Proptosis is a condition that causes the eyes to appear large and disproportionate to the rest of the face. Bulging eyes receive too much air exposure and are susceptible to harm from foreign objects. Some people are born with proptosis, but people can also develop it later in life. This condition can affect one or both eyes and is more prevalent among certain ethnicities.
What Causes Bulging Eyes?
- An orbital tumor
- Thyroid eye disease
- Sunken cheekbones
- Shallow eye sockets
How Do Doctors Treat Bulging Eyes?
Most patients need to visit a board-certified oculofacial cosmetic surgeon to undergo orbital decompression surgery. Bulging eyes often cause irritation, redness and tearing. In addition, some patients are unable to close their eyes fully. To treat the problem, the surgeon must perform orbital eye socket surgery to set the eyeballs in a better position. The surgeon makes tiny incisions to remove bone or fat from behind the eyeballs during this outpatient procedure.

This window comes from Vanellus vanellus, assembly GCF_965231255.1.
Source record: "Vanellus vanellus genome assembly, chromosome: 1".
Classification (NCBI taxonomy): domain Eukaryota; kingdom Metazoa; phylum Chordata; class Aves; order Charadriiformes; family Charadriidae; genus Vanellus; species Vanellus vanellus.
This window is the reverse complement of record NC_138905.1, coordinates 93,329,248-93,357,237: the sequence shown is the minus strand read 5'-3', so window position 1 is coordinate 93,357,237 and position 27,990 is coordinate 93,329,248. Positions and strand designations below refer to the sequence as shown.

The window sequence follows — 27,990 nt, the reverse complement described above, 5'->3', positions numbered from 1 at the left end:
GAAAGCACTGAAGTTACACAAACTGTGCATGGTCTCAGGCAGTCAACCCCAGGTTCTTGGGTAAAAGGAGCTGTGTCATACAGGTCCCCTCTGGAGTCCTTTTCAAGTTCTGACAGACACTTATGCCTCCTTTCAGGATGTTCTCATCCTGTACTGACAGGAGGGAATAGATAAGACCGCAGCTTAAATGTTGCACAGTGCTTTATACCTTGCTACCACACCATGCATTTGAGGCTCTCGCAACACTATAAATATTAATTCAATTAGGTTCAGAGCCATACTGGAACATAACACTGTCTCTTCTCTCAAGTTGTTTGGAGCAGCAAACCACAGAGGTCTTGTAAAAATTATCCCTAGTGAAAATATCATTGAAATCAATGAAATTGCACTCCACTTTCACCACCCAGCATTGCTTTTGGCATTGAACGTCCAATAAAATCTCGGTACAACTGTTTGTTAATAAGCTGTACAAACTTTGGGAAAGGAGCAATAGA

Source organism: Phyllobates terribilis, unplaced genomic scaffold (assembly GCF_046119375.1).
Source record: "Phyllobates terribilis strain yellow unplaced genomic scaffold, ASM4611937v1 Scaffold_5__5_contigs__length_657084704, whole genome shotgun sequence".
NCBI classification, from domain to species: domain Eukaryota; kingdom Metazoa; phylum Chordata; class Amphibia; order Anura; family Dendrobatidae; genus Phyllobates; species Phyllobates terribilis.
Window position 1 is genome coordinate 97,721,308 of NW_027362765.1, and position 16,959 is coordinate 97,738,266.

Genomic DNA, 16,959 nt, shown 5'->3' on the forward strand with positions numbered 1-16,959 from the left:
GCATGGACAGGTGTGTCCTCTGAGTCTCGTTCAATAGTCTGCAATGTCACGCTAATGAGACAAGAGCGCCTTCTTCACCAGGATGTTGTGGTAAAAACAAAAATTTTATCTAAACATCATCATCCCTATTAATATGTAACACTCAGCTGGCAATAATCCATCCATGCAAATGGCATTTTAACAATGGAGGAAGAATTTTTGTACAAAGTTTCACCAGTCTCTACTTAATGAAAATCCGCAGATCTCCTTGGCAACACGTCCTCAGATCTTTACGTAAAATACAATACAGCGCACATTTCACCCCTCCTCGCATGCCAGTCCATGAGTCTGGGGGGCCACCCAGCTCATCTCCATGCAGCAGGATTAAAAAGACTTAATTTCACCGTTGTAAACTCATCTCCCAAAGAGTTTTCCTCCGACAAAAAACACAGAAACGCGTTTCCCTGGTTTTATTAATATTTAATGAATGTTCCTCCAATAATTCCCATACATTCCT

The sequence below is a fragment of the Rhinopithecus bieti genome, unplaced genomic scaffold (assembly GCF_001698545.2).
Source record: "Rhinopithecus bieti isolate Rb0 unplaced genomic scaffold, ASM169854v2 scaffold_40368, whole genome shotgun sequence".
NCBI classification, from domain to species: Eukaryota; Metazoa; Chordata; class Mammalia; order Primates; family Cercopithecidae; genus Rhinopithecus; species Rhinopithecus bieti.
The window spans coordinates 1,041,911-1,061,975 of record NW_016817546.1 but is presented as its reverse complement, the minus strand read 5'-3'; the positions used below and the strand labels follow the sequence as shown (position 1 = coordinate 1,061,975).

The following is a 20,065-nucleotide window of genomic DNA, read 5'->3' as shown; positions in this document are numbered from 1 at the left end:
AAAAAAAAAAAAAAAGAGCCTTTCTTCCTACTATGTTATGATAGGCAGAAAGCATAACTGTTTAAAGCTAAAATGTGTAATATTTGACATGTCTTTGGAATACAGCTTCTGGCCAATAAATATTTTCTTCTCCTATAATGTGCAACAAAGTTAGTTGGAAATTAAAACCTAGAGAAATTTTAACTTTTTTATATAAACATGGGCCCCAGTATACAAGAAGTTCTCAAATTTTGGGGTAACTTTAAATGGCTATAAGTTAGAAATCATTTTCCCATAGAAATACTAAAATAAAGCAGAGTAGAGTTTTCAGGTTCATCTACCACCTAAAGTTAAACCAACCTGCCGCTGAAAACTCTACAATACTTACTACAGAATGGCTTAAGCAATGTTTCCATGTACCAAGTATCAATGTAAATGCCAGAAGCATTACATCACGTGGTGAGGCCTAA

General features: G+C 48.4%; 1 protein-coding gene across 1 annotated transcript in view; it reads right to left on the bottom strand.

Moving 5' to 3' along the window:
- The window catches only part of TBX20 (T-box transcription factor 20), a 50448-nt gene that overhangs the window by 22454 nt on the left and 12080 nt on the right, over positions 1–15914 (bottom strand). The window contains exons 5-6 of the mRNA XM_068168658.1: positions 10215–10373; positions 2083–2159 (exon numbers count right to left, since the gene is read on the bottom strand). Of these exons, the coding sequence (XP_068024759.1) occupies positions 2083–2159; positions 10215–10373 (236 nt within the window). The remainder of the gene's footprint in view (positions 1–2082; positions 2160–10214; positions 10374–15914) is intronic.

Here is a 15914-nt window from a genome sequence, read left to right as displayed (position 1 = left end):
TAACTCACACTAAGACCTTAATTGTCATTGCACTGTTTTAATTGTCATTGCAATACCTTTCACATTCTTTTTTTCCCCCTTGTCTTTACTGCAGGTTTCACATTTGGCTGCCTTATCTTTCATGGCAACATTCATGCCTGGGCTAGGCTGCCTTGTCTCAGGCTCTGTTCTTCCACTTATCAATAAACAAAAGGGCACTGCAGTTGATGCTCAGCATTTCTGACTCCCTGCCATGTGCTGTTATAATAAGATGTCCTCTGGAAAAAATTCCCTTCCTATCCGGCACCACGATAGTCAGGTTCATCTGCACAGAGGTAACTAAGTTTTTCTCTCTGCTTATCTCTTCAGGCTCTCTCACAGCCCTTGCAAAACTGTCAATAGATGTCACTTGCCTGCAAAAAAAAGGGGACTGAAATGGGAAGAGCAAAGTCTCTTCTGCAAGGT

Orbital decompression surgery can also improve a person’s cosmetic appearance. For example, the surgery can make the eyes look more proportional to the rest of the face. If a patient only has one bulging eye, the surgery can make his or her eyes appear more symmetrical. Orbital decompression surgery is especially beneficial for those who are unable to close their eyes fully.
The Surgical and Recovery Process for Bulging Eyes
Patients can visit Dr. Schwarcz, a reconstructive facial surgeon in the New York area to undergo an orbital CT scan. This scan will allow the surgeon to analyze if the patient is a good candidate for orbital decompression surgery. The surgery takes anywhere from 45 to 90 minutes to complete per eye. Surgeons perform the procedure while patients are under general anesthesia. To hide the incisions, the surgeon places them in discrete areas. For example, surgeons often place the incisions inside the eyelid.
After surgery, patients can resume normal activities within 7 to 10 days. Any bruising and swelling that the patient experiences should subside within two weeks. Patients may experience some moderate pain after surgery, but they can manage the pain by taking oral pain medication. If the surgeon used non-absorbable sutures, then the patient can have the sutures removed after one week. Those who wear contact lenses may need to wait 7 to 10 days before using them again.